First in a two-part series
Near the border with Israel, the remains of splintered homes in the Gaza Strip are being ground up.
Thousands of homes were destroyed by Israel's winter offensive into the Gaza Strip nearly a year ago, when Israel sent its troops into Gaza to stop Palestinian rocket fire on neighboring Israeli communities.
Now, Palestinian men shovel piles of rubble into a machine — locally invented a few months ago — that is used to make bricks.
Yassir Abu Jarad, a worker making bricks, says there is no shortage of raw materials. Slabs of broken concrete from the destroyed homes are brought to the site by donkey-drawn carts. They are then ground up and made into makeshift blocks.
"You can't rebuild your whole house with these. They aren't strong enough. We only sell 100 or 200 for people to complete repairs if they suffered partial damage," he says.
Israel prohibits construction material, including cement and glass, from entering the Gaza Strip. It says those items could be used for military purposes by the militant group Hamas, which controls the coastal enclave.
So Gazans have to improvise, Abu Jarad says.
"It's so ironic. I buy this rubble from people who have had their houses destroyed, and then sell it back to them," he says.
A year after the war in Gaza, there is still a housing crisis, says Christer Nordahl, the deputy director of the U.N. field office in Gaza.
"All the destruction and all the damages that were caused in the war in December, January, is still the same. Nothing has been repaired. Nobody can do anything," Nordahl says. "Winter is coming, they are suffering, and they will continue to suffer even more," he says.
One of the biggest problems, residents say, is overcrowding and the stresses that it is putting on families.
In the Tawam neighborhood of Gaza City, families have built makeshift homes out of rubble bricks, old tires and metal sheeting. What was once a middle-class area now looks like a shantytown.
Hoson Jarbou lives with seven other people in a tiny dwelling made of mismatched blocks recovered from her flattened home.
"It's been a very painful year for me. I cannot describe this year. I lost everything. Now we are living on top of one another, it's so crowded. When it's raining, the water seeps in. Kids are getting sick. Rats run into the house," she says, weeping.
Her 30-year-old daughter, Sabrine Shinar, and her child used to live here, too. But there is simply no room now. So Shinar shares a room with her husband and his first wife — an embarrassing and uncomfortable arrangement.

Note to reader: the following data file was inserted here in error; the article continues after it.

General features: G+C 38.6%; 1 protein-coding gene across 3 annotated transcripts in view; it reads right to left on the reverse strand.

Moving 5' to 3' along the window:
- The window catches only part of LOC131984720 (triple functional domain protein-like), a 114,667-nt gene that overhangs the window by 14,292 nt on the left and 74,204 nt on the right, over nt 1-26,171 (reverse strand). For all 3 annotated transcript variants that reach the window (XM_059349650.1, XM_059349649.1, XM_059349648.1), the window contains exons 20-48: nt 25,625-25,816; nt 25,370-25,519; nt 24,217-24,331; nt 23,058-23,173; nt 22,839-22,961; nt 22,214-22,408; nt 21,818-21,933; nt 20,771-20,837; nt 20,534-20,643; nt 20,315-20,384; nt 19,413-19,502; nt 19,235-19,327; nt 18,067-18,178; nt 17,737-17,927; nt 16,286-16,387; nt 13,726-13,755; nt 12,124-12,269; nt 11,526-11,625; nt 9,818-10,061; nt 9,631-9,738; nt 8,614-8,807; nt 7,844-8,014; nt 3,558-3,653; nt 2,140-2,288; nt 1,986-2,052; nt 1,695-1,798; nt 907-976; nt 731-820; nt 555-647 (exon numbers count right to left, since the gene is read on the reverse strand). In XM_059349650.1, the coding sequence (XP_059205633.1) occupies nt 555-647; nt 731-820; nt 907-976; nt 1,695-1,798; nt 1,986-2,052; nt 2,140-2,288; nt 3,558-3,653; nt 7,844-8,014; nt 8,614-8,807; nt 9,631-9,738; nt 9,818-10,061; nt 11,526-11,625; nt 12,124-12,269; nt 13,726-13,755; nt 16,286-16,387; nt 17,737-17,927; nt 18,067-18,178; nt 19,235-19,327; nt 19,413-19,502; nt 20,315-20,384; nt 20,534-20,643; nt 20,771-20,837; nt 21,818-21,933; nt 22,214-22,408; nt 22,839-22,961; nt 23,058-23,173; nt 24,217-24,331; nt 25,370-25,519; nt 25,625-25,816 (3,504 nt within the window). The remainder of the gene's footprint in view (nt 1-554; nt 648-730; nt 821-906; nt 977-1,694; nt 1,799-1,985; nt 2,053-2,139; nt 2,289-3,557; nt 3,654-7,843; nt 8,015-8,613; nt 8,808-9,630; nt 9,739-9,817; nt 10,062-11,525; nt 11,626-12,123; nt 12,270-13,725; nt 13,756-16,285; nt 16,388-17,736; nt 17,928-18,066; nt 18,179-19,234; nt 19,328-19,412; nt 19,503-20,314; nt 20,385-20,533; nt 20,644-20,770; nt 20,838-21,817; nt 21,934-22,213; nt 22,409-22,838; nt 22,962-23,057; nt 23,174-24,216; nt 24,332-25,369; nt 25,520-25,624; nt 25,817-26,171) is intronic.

Shinar refers to last year's war as a second nakba, or catastrophe — the word Palestinians use to describe the creation of Israel in 1948.
"This is even worse than the first nakba. We have been totally forgotten. At least before, the refugees found someone to help them. No one cares about us now," Shinar says.
Hoson's other daughter, Hala Shinar, has had to move into the home of her fiance's relative. The 24-year-old says many families in Gaza now have permanent guests like her.
"There's no privacy, no freedom. I don't want to use too much electricity to turn on the heater. At meals, I eat very little. If I'm hungry, I can't just go to the kitchen because they may say, 'She eats too much,' " she says.
But she is better off than her fiance, she says. She takes us to his house.
In a cramped living room, a woman in a long white veil kneads dough into large flat circles, then places them carefully on a sofa.
Um Wasim — the family matriarch — says there are now seven families staying with her. She bakes 120 loaves a week to feed them all. People sleep on the living room floor, and one woman and her child camp out in the storeroom. There is bedding and clothing everywhere.
"And there is arguing all the time. They fight over who sleeps where, over food, the bathroom, water. This house is too small to accommodate all these people," she says.
But there is no choice, she says, and no end in sight. She knows she is lucky to have a roof over her head. But she says she doesn't know how long they can cope.
"We live without hope. We depend on charity, and we have no future," she says.